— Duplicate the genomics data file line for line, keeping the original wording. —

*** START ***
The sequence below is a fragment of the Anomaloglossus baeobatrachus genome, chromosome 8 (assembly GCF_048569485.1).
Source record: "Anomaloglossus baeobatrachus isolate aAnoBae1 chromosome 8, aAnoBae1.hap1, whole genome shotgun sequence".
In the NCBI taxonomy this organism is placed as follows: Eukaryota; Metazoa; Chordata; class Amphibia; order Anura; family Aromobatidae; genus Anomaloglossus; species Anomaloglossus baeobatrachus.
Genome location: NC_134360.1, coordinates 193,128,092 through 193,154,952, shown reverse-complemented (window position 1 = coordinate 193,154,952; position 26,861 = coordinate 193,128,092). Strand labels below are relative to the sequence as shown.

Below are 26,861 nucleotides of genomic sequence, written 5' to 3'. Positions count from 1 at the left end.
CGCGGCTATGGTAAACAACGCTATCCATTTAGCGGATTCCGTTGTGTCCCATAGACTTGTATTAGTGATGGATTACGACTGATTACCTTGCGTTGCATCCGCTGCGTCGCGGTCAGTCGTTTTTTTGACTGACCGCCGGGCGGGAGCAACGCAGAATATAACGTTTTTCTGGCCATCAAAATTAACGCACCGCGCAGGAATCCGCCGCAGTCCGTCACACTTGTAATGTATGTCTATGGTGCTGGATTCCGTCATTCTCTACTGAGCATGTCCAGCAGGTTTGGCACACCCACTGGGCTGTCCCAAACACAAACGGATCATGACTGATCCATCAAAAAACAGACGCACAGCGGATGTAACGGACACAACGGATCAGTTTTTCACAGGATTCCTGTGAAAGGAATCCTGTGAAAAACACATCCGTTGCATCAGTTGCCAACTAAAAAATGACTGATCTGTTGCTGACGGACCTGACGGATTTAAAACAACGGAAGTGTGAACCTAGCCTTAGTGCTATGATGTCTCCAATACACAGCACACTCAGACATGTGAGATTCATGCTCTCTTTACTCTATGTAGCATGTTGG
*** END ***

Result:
The sequence below is a fragment of the Anomaloglossus baeobatrachus genome, chromosome 8 (assembly GCF_048569485.1).
Source record: "Anomaloglossus baeobatrachus isolate aAnoBae1 chromosome 8, aAnoBae1.hap1, whole genome shotgun sequence".
In the NCBI taxonomy this organism is placed as follows: Eukaryota; Metazoa; Chordata; class Amphibia; order Anura; family Aromobatidae; genus Anomaloglossus; species Anomaloglossus baeobatrachus.
Genome location: NC_134360.1, coordinates 193,128,092 through 193,154,952, shown reverse-complemented (window position 1 = coordinate 193,154,952; position 26,861 = coordinate 193,128,092). Strand labels below are relative to the sequence as shown.

Below are 26,861 nucleotides of genomic sequence, written 5' to 3'. Positions count from 1 at the left end.
CGCGGCTATGGTAAACAACGCTATCCATTTAGCGGATTCCGTTGTGTCCCATAGACTTGTATTAGTGATGGATTACGACTGATTACCTTGCGTTGCATCCGCTGCGTCGCGGTCAGTCGTTTTTTTGACTGACCGCCGGGCGGGAGCAACGCAGAATATAACGTTTTTCTGGCCATCAAAATTAACGCACCGCGCAGGAATCCGCCGCAGTCCGTCACACTTGTAATGTATGTCTATGGTGCTGGATTCCGTCATTCTCTACTGAGCATGTCCAGCAGGTTTGGCACACCCACTGGGCTGTCCCAAACACAAACGGATCATGACTGATCCATCAAAAAACAGACGCACAGCGGATGTAACGGACACAACGGATCAGTTTTTCACAGGATTCCTGTGAAAGGAATCCTGTGAAAAACACATCCGTTGCATCAGTTGCCAACTAAAAAATGACTGATCTGTTGCTGACGGACCTGACGGATTTAAAACAACGGAAGTGTGAACCTAGCCTTAGTGCTATGATGTCTCCAATACACAGCACACTCAGACATGTGAGATTCATGCTCTCTTTACTCTATGTAGCATGTTGG